Question

Assume one-fourth of the yield of a typical 320-kT strategic bomb comes from fission reactions averaging 200 MeV and the remainder from fusion reactions averaging 20 MeV.

- Calculate the number of fissions and the approximate mass of uranium and plutonium fissioned, taking the average atomic mass to be 238.
- Find the number of fusions and calculate the approximate mass of fusion fuel, assuming an average total atomic mass of the two nuclei in each reaction to be 5.
- Considering the masses found, does it seem reasonable that some missiles could carry 10 warheads? Discuss, noting that the nuclear fuel is only a part of the mass of a warhead.

- $1.0\times 10^{25}$ fissions from 4.1 kg of fissionable material.
- $3.1\times 10^{26}$ fusions from 2.6 kg of fusion fuel.
- The total nuclear payload is 6.7 kg which is a small mass for a rocket to carry. If this is only 10 percent of the total mass of a warhead, the warhead mass would be 67 kg. Ten warheads would be 670kg, which is a reasonable mass for a rocket to carry. Consider that two booster rockets can lift the massive space shuttle.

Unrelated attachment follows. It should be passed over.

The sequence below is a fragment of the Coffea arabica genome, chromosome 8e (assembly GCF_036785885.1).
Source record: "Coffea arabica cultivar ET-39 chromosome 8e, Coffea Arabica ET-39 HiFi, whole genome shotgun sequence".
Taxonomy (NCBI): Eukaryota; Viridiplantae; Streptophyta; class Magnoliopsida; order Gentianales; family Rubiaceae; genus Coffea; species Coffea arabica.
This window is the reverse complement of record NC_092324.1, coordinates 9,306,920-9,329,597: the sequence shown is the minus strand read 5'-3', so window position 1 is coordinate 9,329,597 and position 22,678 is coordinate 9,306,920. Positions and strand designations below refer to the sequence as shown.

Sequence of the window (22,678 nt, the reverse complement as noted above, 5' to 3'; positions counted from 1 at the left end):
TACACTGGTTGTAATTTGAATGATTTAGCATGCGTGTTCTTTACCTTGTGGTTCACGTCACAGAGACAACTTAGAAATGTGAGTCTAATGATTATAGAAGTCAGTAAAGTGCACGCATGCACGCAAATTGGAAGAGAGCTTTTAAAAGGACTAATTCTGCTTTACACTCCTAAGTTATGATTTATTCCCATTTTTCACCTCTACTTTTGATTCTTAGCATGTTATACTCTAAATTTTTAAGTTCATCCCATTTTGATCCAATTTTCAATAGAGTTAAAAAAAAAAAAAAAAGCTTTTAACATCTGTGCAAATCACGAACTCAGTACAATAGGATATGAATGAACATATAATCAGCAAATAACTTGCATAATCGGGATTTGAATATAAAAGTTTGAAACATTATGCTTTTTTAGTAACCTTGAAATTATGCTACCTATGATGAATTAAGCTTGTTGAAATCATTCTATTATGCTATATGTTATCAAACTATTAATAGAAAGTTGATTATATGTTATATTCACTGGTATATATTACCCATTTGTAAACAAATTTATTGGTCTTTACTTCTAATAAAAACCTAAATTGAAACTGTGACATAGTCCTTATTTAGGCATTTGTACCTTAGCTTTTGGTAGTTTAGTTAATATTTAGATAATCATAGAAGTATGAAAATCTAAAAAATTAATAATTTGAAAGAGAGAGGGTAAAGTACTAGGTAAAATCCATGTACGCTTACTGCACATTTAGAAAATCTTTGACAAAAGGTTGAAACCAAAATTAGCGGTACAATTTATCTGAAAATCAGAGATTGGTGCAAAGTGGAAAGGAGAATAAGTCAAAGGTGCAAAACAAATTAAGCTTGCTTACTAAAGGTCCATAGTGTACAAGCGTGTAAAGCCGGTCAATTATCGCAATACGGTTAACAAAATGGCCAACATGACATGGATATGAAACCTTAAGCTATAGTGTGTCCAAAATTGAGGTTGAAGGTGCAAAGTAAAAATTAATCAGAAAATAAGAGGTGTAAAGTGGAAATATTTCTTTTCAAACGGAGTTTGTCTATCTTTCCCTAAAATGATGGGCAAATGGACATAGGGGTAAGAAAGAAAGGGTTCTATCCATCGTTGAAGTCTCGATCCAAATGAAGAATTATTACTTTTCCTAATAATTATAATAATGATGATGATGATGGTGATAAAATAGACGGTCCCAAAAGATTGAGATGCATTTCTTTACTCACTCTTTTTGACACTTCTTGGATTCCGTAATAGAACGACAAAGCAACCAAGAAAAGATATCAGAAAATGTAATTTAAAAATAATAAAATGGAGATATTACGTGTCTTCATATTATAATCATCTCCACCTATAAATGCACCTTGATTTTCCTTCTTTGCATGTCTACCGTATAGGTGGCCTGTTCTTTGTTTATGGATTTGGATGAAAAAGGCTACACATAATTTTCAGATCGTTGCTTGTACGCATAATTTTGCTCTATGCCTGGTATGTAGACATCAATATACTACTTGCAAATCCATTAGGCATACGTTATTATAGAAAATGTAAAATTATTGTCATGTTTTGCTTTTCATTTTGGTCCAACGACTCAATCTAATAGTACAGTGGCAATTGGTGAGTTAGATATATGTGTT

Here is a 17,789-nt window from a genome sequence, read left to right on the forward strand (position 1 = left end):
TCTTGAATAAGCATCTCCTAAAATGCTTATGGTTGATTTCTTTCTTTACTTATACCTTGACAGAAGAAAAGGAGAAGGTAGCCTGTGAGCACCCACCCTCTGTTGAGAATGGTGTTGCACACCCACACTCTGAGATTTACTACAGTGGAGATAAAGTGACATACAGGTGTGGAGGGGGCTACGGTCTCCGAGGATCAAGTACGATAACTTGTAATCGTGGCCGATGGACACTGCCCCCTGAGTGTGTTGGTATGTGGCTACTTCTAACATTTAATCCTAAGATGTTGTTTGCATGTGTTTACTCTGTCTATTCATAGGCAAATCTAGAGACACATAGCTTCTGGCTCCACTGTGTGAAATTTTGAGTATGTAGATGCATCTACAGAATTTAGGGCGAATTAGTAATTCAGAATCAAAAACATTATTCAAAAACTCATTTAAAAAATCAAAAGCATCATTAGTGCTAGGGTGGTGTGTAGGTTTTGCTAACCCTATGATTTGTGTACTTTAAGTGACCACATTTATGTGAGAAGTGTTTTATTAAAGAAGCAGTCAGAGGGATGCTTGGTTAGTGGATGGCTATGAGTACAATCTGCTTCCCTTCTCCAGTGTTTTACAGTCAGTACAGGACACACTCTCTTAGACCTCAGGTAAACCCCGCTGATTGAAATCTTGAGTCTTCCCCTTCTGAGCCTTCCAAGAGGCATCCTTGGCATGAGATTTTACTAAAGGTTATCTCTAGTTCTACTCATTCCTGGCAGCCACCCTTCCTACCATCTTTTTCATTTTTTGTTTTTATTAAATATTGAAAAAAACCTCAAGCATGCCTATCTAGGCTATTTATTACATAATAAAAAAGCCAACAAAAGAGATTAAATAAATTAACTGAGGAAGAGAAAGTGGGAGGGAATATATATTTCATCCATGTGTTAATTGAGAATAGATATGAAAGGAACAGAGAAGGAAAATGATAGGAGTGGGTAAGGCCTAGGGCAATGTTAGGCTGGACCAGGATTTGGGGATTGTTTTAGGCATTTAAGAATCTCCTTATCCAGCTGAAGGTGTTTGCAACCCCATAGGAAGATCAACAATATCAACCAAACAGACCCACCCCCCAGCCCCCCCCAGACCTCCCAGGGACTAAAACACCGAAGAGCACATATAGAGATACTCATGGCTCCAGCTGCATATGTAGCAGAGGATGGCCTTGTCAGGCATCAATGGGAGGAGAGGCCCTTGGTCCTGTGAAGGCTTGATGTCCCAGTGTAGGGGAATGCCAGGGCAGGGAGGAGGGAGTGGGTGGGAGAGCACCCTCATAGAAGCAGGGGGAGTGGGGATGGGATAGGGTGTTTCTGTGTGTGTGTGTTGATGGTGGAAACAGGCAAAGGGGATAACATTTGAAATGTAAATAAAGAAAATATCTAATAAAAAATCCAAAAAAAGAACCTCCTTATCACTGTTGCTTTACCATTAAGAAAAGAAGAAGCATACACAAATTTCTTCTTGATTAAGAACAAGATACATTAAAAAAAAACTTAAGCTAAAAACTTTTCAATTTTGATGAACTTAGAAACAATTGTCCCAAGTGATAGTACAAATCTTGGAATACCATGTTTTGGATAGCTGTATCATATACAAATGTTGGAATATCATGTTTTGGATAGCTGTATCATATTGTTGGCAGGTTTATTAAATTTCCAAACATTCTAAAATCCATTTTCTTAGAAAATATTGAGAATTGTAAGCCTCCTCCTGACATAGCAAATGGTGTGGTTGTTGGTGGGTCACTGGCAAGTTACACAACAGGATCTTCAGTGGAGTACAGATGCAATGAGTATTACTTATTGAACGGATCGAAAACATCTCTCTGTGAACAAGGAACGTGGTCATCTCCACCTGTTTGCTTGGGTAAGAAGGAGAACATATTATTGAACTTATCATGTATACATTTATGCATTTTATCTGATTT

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This is College Physics Answers with Shaun Dychko. The total yield of a nuclear warhead is 320 kilotons and it's a fission and fusion warhead; we are told that one quarter of its output is due to the fission reactions which will then catalyze a fusion reaction which accounts for the remaining three quarters of the total yield. And the energy per fission reaction is 200 megaelectron volts and the energy per fusion is only 20 megaelectron volts. And part (a) says how many fissions are there and what mass of uranium-238 will be consumed to do those fissions and then how many fusions are there and what mass of material is needed for the fusion reaction? OK So for the number of fissions we have one quarter of the total yield is the energy output of the fission and we convert that into joules by multiplying by 4.2 times 10 to the 12 joules per kiloton and we are told that for every fission, there is about 200 megaelectron volts released which we convert into joules and so now the joules cancel with these joules the electron volts cancel the kilotons cancel and this is number of fissions— that is 1.0 times 10 to the 25 fissions occur. And the mass of uranium-238 needed to do this many fissions is that many nuclei times well turn it into mols by dividing by Avogadro's number so 1 mol for every 6.022 times 10 to the 23 nuclei and then times by 238 grams per mol then convert that into kilograms and we end up with 4.1 kilograms. So this is the mass of uranium-238 that will be consumed and turned into energy during the fissioning. Now for the fusions, three quarters of the total yield is due to fusion and we convert that into joules and then for each fusion releases 20 megaelectron volts written as 20 times 10 to the 6 electron volts convert that into joules and we end up with the number of fusions and that is 3.1 times 10 to the 26 fusions. And we expected more fusions than fissions and we see that they are more by a factor of 10 because the fusion accounts for more of the energy released plus there is less energy released per fusion than there is for the fission. So then the atomic mass of the material that is fusing is 5 grams per mol and we multiply that by the number of mols which is the number of fusions divided by Avogadro's number and then convert that into kilograms and that is 2.6 kilograms. So the total nuclear payload then is 6.7 kilograms which is small for a rocket to carry and if that only represents 10 percent of the total mass of the warhead then the warhead mass must be 67 kilograms say and 10 warheads would be 670 kilograms and this number although it's large, it is reasonable for a large rocket to carry that much and you can consider how massive the space shuttle must be in it only needs two rockets to get it going well at least the initial stage booster rockets anyhow. So yeah, it is possible to have 10 warheads on a single rocket.